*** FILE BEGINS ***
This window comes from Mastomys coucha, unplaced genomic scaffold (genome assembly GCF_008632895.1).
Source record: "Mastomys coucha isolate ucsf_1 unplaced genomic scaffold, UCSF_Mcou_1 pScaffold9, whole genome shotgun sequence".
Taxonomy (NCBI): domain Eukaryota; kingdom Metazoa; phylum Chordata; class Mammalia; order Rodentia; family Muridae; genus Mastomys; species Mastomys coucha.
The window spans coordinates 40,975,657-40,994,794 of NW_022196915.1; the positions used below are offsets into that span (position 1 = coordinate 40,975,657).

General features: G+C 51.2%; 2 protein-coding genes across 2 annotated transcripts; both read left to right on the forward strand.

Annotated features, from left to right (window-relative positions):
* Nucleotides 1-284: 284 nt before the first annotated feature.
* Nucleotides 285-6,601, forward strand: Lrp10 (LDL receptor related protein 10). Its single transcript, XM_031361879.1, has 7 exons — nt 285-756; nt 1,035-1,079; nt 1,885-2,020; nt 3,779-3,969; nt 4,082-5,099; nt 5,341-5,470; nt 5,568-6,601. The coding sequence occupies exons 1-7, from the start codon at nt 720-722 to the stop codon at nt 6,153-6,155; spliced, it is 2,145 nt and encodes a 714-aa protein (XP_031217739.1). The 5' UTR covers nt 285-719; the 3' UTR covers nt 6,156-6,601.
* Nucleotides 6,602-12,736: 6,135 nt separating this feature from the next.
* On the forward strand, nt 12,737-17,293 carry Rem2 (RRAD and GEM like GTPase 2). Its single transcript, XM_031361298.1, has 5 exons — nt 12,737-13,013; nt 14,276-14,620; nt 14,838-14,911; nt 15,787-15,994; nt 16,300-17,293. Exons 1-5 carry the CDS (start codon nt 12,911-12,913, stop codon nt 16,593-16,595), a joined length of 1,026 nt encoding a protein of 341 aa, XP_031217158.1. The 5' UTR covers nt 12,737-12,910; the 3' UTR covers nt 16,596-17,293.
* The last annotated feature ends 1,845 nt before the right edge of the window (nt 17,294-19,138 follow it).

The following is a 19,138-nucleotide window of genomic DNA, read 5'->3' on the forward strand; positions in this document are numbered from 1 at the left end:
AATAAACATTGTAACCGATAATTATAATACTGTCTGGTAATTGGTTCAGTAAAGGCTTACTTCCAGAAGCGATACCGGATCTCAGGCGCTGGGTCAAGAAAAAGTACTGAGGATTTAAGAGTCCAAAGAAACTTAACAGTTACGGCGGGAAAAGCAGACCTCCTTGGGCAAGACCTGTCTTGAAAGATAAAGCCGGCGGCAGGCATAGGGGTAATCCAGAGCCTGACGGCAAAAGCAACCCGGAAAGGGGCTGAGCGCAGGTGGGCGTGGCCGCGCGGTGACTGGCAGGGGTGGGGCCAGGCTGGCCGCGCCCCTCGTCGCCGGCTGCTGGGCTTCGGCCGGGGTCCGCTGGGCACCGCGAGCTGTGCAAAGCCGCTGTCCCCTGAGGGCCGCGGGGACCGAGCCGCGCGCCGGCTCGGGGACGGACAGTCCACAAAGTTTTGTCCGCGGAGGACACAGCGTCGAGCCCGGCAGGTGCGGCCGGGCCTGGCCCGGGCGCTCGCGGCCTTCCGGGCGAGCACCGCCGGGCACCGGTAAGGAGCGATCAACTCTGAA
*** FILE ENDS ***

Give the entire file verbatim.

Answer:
This window comes from Mastomys coucha, unplaced genomic scaffold (genome assembly GCF_008632895.1).
Source record: "Mastomys coucha isolate ucsf_1 unplaced genomic scaffold, UCSF_Mcou_1 pScaffold9, whole genome shotgun sequence".
Taxonomy (NCBI): domain Eukaryota; kingdom Metazoa; phylum Chordata; class Mammalia; order Rodentia; family Muridae; genus Mastomys; species Mastomys coucha.
The window spans coordinates 40,975,657-40,994,794 of NW_022196915.1; the positions used below are offsets into that span (position 1 = coordinate 40,975,657).

General features: G+C 51.2%; 2 protein-coding genes across 2 annotated transcripts; both read left to right on the forward strand.

Annotated features, from left to right (window-relative positions):
* Nucleotides 1-284: 284 nt before the first annotated feature.
* Nucleotides 285-6,601, forward strand: Lrp10 (LDL receptor related protein 10). Its single transcript, XM_031361879.1, has 7 exons — nt 285-756; nt 1,035-1,079; nt 1,885-2,020; nt 3,779-3,969; nt 4,082-5,099; nt 5,341-5,470; nt 5,568-6,601. The coding sequence occupies exons 1-7, from the start codon at nt 720-722 to the stop codon at nt 6,153-6,155; spliced, it is 2,145 nt and encodes a 714-aa protein (XP_031217739.1). The 5' UTR covers nt 285-719; the 3' UTR covers nt 6,156-6,601.
* Nucleotides 6,602-12,736: 6,135 nt separating this feature from the next.
* On the forward strand, nt 12,737-17,293 carry Rem2 (RRAD and GEM like GTPase 2). Its single transcript, XM_031361298.1, has 5 exons — nt 12,737-13,013; nt 14,276-14,620; nt 14,838-14,911; nt 15,787-15,994; nt 16,300-17,293. Exons 1-5 carry the CDS (start codon nt 12,911-12,913, stop codon nt 16,593-16,595), a joined length of 1,026 nt encoding a protein of 341 aa, XP_031217158.1. The 5' UTR covers nt 12,737-12,910; the 3' UTR covers nt 16,596-17,293.
* The last annotated feature ends 1,845 nt before the right edge of the window (nt 17,294-19,138 follow it).

The following is a 19,138-nucleotide window of genomic DNA, read 5'->3' on the forward strand; positions in this document are numbered from 1 at the left end:
AATAAACATTGTAACCGATAATTATAATACTGTCTGGTAATTGGTTCAGTAAAGGCTTACTTCCAGAAGCGATACCGGATCTCAGGCGCTGGGTCAAGAAAAAGTACTGAGGATTTAAGAGTCCAAAGAAACTTAACAGTTACGGCGGGAAAAGCAGACCTCCTTGGGCAAGACCTGTCTTGAAAGATAAAGCCGGCGGCAGGCATAGGGGTAATCCAGAGCCTGACGGCAAAAGCAACCCGGAAAGGGGCTGAGCGCAGGTGGGCGTGGCCGCGCGGTGACTGGCAGGGGTGGGGCCAGGCTGGCCGCGCCCCTCGTCGCCGGCTGCTGGGCTTCGGCCGGGGTCCGCTGGGCACCGCGAGCTGTGCAAAGCCGCTGTCCCCTGAGGGCCGCGGGGACCGAGCCGCGCGCCGGCTCGGGGACGGACAGTCCACAAAGTTTTGTCCGCGGAGGACACAGCGTCGAGCCCGGCAGGTGCGGCCGGGCCTGGCCCGGGCGCTCGCGGCCTTCCGGGCGAGCACCGCCGGGCACCGGTAAGGAGCGATCAACTCTGAA